Before the 21st birthday Matador party in Vegas this weekend Liz Phair has penned an excellent column for the Wall Street Journal discussing the rise of 90s nostalgia in indie rock that's arguably better than her last three albums combined.
Noting that "many of the bands on the label and Matador staffers themselves came from well-educated, upper middle class backgrounds," Phair said the label was intent on sticking it to the mainstream media using "late-stage Beatles malaise" in the form of preposterous assertions, intentionally vague and outlandish bios, with the hopes of renewing the focus on songs that had been lacking in publications like the all Street Journal since the 60s, commenting, "But forgive me, I sound like a member of a bygone generation, one of those bewhiskered hippies from the LSD era, bemoaning the straying spotlight and nostalgic for the past. Which I am." Phairs honesty has to be appreciated, and while it's still a concert, she notes that for the artists and label it's more like a high school reunion.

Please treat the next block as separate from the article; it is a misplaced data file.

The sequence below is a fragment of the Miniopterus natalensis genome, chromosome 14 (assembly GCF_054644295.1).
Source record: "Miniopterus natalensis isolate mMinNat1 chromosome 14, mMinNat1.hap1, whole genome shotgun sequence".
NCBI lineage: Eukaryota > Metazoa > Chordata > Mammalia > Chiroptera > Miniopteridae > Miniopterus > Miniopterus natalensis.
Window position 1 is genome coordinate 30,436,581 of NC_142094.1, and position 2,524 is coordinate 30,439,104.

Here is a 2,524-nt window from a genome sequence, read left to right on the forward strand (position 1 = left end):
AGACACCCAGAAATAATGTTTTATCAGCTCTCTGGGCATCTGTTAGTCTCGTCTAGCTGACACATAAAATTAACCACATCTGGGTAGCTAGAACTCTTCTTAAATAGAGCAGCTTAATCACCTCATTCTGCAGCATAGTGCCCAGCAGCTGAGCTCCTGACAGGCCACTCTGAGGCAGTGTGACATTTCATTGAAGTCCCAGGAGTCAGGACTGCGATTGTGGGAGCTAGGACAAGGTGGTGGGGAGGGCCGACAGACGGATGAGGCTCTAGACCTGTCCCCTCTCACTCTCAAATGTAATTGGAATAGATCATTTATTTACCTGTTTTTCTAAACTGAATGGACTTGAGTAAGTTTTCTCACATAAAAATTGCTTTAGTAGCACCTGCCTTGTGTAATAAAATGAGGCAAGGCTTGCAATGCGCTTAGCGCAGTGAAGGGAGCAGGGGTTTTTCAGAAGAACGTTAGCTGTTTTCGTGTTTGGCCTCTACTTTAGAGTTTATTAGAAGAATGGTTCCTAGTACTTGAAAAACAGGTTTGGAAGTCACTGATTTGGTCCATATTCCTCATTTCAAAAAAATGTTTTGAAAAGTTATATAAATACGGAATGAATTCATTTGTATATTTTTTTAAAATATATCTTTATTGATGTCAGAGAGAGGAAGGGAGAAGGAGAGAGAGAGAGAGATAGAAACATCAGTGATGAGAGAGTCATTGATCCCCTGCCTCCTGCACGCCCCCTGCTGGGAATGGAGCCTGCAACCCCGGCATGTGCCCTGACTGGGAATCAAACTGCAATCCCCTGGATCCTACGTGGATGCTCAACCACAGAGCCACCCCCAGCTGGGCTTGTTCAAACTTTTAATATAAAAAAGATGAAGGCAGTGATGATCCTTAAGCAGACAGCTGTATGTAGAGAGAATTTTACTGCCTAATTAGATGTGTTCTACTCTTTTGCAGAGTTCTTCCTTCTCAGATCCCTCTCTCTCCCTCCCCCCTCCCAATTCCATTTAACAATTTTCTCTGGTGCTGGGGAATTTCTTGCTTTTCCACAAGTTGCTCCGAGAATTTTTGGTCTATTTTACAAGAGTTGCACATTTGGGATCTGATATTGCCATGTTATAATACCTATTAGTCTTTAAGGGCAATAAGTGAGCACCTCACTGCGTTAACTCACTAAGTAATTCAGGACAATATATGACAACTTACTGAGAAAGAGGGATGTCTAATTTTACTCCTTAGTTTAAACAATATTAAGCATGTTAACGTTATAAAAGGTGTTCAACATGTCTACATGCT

For music fans who came to college age after the 1990s, it's been a reoccurring theme to see 90s bands, be it the grunge stars who went platinum, the indie stars who defied them, and every white kid in between, mirror the nostalgia, burnout and inability to cope with changing music culture that is no less egregious than the things grunge-era music fans hated their parents for (see: Greenberg, Pavement backlash). Now, there's an icon from that era who is echoing that sentiment, acknlowedging her flaws, and consigning herself to them in an editorial in one the most mainstream media publications imaginable. This is a good thing.